Guess what? Not only are you allowed to charge what you’re worth, you’re also allowed to make a healthy profit. Say what?!
I once bought a beautiful handmade soapstone jewelry box from a local bookshop for $14.
I said, “You know, I think these are underpriced.
Clearly, a lot of love goes into them.“ The owner said, “I know. My wife does an amazing job, but we’d rather be affordable for people.“
First up, “affordable“ is different for everyone, right?
Those soapstone boxes would still be a bargain at $25.
Plus, handmade items should be more expensive than mass-produced ones, and many people are happy to pay a premium for something that’s made by an actual human being.
I hate to think how little profit they made on those boxes, especially factoring in his wife’s time (which I suspect they aren't counting at all).
It’s a shame, because I bet she’ll give up, get discouraged, and lose her enthusiasm for the craft pretty quickly.
My friend, multi-millionaire entrepreneur Leonie Dawson, says, “When I sold handmade prints years ago, I forgot to include the full cost of postage and the special tube I was sending.
In the end, I lost $4 for every print I sold. It cost me money to be an artist! That profit number obviously didn’t sustain me.“
That’s an understatement, but what Leonie did was really common.
In fact, my first-ever business was selling handmade bracelets made of wetsuit remnants.
I bought the raw materials for two dollars and sold each bracelet for…two dollars.
Okay, I was nine, but still.
The thing is: I loved having a business.
I loved creating, and I even loved selling. It didn’t occur to me that I could also make money too!
My hubby was an entrepreneurial kid too.
He bought bulk packets of candy and then sold them individually for a profit.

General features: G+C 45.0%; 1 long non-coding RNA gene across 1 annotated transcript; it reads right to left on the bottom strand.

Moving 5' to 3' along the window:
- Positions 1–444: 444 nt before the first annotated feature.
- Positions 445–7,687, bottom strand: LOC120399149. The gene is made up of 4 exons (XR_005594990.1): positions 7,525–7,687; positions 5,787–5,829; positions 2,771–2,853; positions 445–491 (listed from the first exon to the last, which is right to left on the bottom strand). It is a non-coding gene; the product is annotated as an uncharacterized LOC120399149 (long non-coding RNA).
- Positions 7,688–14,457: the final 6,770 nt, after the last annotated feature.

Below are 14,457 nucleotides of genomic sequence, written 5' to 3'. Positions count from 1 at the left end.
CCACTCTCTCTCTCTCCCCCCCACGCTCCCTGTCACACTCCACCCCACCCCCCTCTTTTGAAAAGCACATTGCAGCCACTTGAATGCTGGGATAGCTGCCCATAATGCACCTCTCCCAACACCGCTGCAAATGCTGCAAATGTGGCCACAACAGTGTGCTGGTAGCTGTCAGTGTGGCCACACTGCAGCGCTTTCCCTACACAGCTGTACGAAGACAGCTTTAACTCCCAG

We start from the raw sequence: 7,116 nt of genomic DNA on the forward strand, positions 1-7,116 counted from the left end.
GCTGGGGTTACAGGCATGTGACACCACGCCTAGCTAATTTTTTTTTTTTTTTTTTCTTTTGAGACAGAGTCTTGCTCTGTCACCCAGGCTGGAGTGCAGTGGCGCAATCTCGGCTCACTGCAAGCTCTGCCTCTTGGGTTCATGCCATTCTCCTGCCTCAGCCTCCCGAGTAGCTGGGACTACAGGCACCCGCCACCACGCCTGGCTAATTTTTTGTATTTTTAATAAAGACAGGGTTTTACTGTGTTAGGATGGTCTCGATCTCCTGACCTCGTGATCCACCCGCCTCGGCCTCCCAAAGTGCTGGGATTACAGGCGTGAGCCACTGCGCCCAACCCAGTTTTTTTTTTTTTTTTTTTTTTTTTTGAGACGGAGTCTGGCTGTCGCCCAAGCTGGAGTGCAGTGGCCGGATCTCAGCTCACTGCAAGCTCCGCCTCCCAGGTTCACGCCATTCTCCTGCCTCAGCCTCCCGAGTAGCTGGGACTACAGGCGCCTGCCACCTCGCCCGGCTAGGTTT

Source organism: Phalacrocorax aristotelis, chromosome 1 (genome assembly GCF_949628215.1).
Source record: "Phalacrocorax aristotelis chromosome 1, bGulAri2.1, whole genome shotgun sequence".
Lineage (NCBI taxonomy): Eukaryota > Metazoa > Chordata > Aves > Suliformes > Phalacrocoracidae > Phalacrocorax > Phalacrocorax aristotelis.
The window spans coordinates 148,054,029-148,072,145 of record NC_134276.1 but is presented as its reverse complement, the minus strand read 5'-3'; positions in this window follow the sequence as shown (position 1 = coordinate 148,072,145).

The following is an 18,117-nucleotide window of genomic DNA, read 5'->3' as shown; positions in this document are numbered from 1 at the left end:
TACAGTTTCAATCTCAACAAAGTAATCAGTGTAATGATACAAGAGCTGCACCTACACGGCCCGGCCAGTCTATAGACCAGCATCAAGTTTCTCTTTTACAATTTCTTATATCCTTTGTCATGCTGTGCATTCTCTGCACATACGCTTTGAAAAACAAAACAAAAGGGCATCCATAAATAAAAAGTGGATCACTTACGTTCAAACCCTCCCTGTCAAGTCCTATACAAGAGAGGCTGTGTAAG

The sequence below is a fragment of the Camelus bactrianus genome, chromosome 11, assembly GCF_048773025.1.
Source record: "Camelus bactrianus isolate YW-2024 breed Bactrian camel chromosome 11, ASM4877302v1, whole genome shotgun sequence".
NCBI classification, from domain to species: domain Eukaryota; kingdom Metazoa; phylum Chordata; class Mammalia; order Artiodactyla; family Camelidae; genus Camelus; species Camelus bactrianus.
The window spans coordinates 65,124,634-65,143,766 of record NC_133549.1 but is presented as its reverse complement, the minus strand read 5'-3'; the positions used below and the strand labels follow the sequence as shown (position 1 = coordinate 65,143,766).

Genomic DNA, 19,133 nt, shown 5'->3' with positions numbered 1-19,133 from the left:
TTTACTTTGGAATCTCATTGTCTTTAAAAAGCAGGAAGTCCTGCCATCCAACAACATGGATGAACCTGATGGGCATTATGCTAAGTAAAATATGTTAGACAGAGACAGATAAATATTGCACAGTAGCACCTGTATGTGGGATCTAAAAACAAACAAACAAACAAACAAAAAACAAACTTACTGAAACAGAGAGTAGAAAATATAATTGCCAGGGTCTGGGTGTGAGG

From the outset, his goal was making money, while mine was about creating and selling for the joy of it.
For years, I thought that money and joy were mutually exclusive.
Women often feel guilty about making a good profit, especially on something that feels good, is easy for them, or is something that helps people transform their lives.
But that’s the whole point of being a Chillpreneur: It’s supposed to be easy and feel good.
So, make sure you’re adding up all the true costs of doing business—including your time and expertise—and make sure you’re actually making a profit! If you’re not, you have to increase your prices.
You’re even allowed to pay yourself a salary! I know, crazy, right?!
Paying yourself is incredibly symbolic.
Why? Because most of us will move heaven and earth to pay our suppliers and make sure they are taken care of.
In fact, I’ve been so stressed about not being able to pay an invoice on time that I went after more sales or chased down clients who defaulted on invoices I sent to them.
I hate letting other people down.
But guess who comes last?
Who works her ass off?
Who does the buck stop with?
You deserve to get paid, and not with the leftover scraps.
There will never be any “spare“ money left over for you until you stop undercharging in the first place.
Charging appropriately is an act of self-care and self-love. It’s not greedy or unethical to charge well for what you do.
Money is a tool that helps women take care of their own needs and use their energy and resources to help others.
You might think you're doing people a favor by undercharging, but it rarely works out.
It can lead to burnout and resentment, and you won't have the energy and vitality you need to make a difference in the world. So, stop being cheap with yourself. It serves very few people, least of all you.
You are enough.
You might not believe that, yet, because it's so deeply ingrained.
But you are.
So the lesson is
You don’t need to bribe people to work with you.
And you’re allowed to make a healthy profit.
While I can’t tell you what to charge, I can help make sure that your money blocks don’t sabotage your pricing and your ability to receive.
I’ve got a free workshop all about identifying and clearing the seven most common money blocks.
Watch it today at DeniseDT.com/Blocks.
You deserve to be paid beautifully and when you set the right price your sending a powerful message to the universe that you’re ready to receive.
It’s your time and you’re ready for the next step.
PS: To nail your pricing strategy in your business I’ve got an awesome bonus for you. Change your money mindset (and life) with the exercises and ideas that I share in my Ultimate Guide to Pricing. Get your copy here.
P.P.S: Dive Deeper:
- Read Pricing Mistake No. 4 on why you shouldn’t take it personally when someone says you’re too expensive. That’s their stuff – believe me!
- Read Pricing Mistake No. 3 - why you shouldn’t work for free
- Read Pricing Mistake No. 1 on why you shouldn’t base your prices on other people’s suggestions – really!